Click It!: The American Health Insurance Providers (AHIP) -- a.k.a. the health insurance industry -- is up with a seven-figure ad buy in the D.C. media market urging lawmakers to "fix" (a blatant ploy to curry favor with this blog) the broken health care system. The ad, which sources familiar with AHIP paint as the leading edge of a broader advertising effort on the legislation, calls for an incremental approach on health care; the narrator intones -- "We're America's health insurance companies . . . supporting bipartisan reforms that Congress can build on."
A Good Monday For Senate Republicans: Senate Republicans started the week off on the right foot as Rep. Mark Kirk formalized his plans to run for the Senate in Illinois and New Hampshire Attorney General Kelly Ayotte formally filed papers to run for the Senate in the Granite State. Kirk and Ayotte are two "A" level recruits for Senate Republicans, joining Florida Gov. Charlie Crist in that category. If Senate Republicans can land Rep. Mike Castle in Delaware, they will have the foundation for their best recruiting class since 2004.
Snyder Enters the Fray: Businessman Rick Snyder will enter the already crowded Republican primary race for governor of Michigan today, casting himself as an outsider to the politics that have brought the state's economy to its knees. Snyder, a former president of Gateway computers, will declare the Michigan economy a "disaster" and blame "career politicians in Lansing" for having failed the people, according to remarks obtained by the Fix. Snyder will cast himself as an entrepreneur who has spent much of his life building successful business. Snyder will make his formal announcement today in Dearborn and then embark on a five-day RV tour of the state. His messaging seems to be a combination of the populism of Indiana Gov. Mitch Daniels (R) and the business know-how of former Massachusetts governor Mitt Romney (R). It's not yet clear whether that message -- coupled with Snyder's personal wealth -- will be enough to distinguish him in a field crowded with well known pols including Attorney General Mike Cox, Oakland County Sheriff Mike Bouchard and Rep. Pete Hoekstra.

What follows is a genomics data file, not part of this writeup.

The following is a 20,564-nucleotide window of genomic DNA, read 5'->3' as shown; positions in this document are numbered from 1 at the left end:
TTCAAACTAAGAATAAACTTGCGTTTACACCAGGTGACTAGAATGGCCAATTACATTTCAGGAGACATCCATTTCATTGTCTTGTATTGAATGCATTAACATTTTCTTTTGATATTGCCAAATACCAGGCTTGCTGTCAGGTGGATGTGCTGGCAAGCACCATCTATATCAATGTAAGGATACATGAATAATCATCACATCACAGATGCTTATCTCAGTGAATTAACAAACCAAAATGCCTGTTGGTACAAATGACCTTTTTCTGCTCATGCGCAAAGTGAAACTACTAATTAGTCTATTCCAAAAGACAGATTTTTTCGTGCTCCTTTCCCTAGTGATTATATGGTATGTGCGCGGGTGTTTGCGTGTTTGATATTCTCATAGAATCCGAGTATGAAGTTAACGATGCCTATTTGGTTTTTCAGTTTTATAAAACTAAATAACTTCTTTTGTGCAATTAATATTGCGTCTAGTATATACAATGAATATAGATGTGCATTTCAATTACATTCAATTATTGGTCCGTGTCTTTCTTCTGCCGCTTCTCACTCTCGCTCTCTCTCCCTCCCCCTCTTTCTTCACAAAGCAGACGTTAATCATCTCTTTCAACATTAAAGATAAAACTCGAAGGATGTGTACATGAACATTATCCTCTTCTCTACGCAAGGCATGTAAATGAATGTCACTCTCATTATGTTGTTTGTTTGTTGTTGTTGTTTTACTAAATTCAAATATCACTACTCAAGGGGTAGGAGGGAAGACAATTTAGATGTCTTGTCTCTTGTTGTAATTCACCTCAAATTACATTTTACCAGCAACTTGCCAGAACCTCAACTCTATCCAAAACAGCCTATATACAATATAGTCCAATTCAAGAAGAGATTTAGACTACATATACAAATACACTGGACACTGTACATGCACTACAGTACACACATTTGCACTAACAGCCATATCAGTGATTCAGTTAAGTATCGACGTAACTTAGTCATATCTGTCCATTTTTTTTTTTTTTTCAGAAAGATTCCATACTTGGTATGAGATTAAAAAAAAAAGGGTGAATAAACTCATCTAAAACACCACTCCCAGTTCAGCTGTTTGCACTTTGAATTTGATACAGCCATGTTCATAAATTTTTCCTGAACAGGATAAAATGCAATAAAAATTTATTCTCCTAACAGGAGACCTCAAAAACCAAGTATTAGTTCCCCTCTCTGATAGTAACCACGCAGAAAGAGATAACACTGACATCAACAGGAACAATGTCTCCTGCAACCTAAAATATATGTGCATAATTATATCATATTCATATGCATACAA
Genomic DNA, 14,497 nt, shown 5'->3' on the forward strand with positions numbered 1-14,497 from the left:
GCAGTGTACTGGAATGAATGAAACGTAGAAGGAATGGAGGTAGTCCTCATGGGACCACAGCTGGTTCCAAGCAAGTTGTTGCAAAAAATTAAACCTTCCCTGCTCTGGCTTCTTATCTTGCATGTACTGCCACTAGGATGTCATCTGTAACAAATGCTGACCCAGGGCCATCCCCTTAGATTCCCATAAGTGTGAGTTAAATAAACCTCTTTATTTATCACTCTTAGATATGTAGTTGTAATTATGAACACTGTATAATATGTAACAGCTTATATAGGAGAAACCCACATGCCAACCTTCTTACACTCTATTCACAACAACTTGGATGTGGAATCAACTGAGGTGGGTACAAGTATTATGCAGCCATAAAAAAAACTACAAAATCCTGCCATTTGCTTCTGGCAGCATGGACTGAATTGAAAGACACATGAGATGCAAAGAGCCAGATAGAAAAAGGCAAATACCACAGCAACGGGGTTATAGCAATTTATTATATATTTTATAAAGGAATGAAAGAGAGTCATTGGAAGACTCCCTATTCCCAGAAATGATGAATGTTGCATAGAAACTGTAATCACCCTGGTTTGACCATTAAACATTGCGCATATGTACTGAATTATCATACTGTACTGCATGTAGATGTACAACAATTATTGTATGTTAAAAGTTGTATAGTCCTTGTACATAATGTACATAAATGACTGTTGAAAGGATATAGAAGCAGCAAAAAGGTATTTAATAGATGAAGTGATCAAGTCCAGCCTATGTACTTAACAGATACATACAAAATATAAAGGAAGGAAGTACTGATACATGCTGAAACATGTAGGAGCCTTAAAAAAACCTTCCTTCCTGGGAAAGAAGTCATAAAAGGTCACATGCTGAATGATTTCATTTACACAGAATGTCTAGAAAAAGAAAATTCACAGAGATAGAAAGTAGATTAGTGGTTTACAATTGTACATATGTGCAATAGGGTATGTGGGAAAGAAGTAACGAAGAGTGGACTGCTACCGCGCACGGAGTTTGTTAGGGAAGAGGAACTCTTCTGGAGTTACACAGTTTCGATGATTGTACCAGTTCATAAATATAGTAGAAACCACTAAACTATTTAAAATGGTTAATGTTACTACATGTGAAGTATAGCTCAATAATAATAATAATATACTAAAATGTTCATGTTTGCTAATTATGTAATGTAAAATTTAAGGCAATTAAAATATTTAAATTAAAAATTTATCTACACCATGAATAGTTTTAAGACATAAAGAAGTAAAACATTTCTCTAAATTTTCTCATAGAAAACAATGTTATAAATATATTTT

Chu Makes Energy Cool: Preparing for the battle to come over cap and trade legislation that has passed the House but remains a tough sell in the Senate, Energy Secretary Steven Chu is launching his own Facebook, You Tube and Flickr sites today to highlight the "Obama Administration's work to ensure America's leadership in building a clean energy economy," according to a release set to go out today. It's not exactly a squirrel on water skis or a guy dancing around to unveil a new t-shirt but it's not bad.
Say What?: "It was like saying n--r to a Puerto Rican." -- New York Rep. Carolyn Maloney, using the full racial slur and trying, unsuccessfully, to take a shot at appointed Sen. Kirsten Gillibrand.